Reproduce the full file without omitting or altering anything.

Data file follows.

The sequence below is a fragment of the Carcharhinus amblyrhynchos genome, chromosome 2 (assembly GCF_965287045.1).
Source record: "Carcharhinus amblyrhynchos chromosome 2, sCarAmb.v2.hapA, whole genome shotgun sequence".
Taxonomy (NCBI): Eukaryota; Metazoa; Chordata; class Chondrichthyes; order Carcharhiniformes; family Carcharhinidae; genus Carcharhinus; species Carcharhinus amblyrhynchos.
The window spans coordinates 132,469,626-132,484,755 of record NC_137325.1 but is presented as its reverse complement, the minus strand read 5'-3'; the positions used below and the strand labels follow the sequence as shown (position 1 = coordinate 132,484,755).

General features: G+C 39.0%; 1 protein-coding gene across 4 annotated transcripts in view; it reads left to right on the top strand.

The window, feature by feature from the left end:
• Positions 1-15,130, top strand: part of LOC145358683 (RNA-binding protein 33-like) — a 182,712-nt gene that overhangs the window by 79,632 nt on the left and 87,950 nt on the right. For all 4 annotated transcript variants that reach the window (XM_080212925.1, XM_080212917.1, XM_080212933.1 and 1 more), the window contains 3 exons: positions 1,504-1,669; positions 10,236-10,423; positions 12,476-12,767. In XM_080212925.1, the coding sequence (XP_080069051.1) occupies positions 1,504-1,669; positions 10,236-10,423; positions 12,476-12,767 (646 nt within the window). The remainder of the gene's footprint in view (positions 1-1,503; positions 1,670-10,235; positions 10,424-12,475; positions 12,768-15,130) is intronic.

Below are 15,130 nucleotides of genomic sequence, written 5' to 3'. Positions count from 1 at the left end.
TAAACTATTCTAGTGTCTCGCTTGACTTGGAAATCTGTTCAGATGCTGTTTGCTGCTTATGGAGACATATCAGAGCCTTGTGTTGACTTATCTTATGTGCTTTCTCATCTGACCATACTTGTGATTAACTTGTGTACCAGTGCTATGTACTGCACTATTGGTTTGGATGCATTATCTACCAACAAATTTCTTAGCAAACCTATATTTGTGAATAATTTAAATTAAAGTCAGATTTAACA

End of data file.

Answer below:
The sequence below is a fragment of the Carcharhinus amblyrhynchos genome, chromosome 2 (assembly GCF_965287045.1).
Source record: "Carcharhinus amblyrhynchos chromosome 2, sCarAmb.v2.hapA, whole genome shotgun sequence".
Taxonomy (NCBI): Eukaryota; Metazoa; Chordata; class Chondrichthyes; order Carcharhiniformes; family Carcharhinidae; genus Carcharhinus; species Carcharhinus amblyrhynchos.
The window spans coordinates 132,469,626-132,484,755 of record NC_137325.1 but is presented as its reverse complement, the minus strand read 5'-3'; the positions used below and the strand labels follow the sequence as shown (position 1 = coordinate 132,484,755).

General features: G+C 39.0%; 1 protein-coding gene across 4 annotated transcripts in view; it reads left to right on the top strand.

The window, feature by feature from the left end:
• Positions 1-15,130, top strand: part of LOC145358683 (RNA-binding protein 33-like) — a 182,712-nt gene that overhangs the window by 79,632 nt on the left and 87,950 nt on the right. For all 4 annotated transcript variants that reach the window (XM_080212925.1, XM_080212917.1, XM_080212933.1 and 1 more), the window contains 3 exons: positions 1,504-1,669; positions 10,236-10,423; positions 12,476-12,767. In XM_080212925.1, the coding sequence (XP_080069051.1) occupies positions 1,504-1,669; positions 10,236-10,423; positions 12,476-12,767 (646 nt within the window). The remainder of the gene's footprint in view (positions 1-1,503; positions 1,670-10,235; positions 10,424-12,475; positions 12,768-15,130) is intronic.

Below are 15,130 nucleotides of genomic sequence, written 5' to 3'. Positions count from 1 at the left end.
TAAACTATTCTAGTGTCTCGCTTGACTTGGAAATCTGTTCAGATGCTGTTTGCTGCTTATGGAGACATATCAGAGCCTTGTGTTGACTTATCTTATGTGCTTTCTCATCTGACCATACTTGTGATTAACTTGTGTACCAGTGCTATGTACTGCACTATTGGTTTGGATGCATTATCTACCAACAAATTTCTTAGCAAACCTATATTTGTGAATAATTTAAATTAAAGTCAGATTTAACA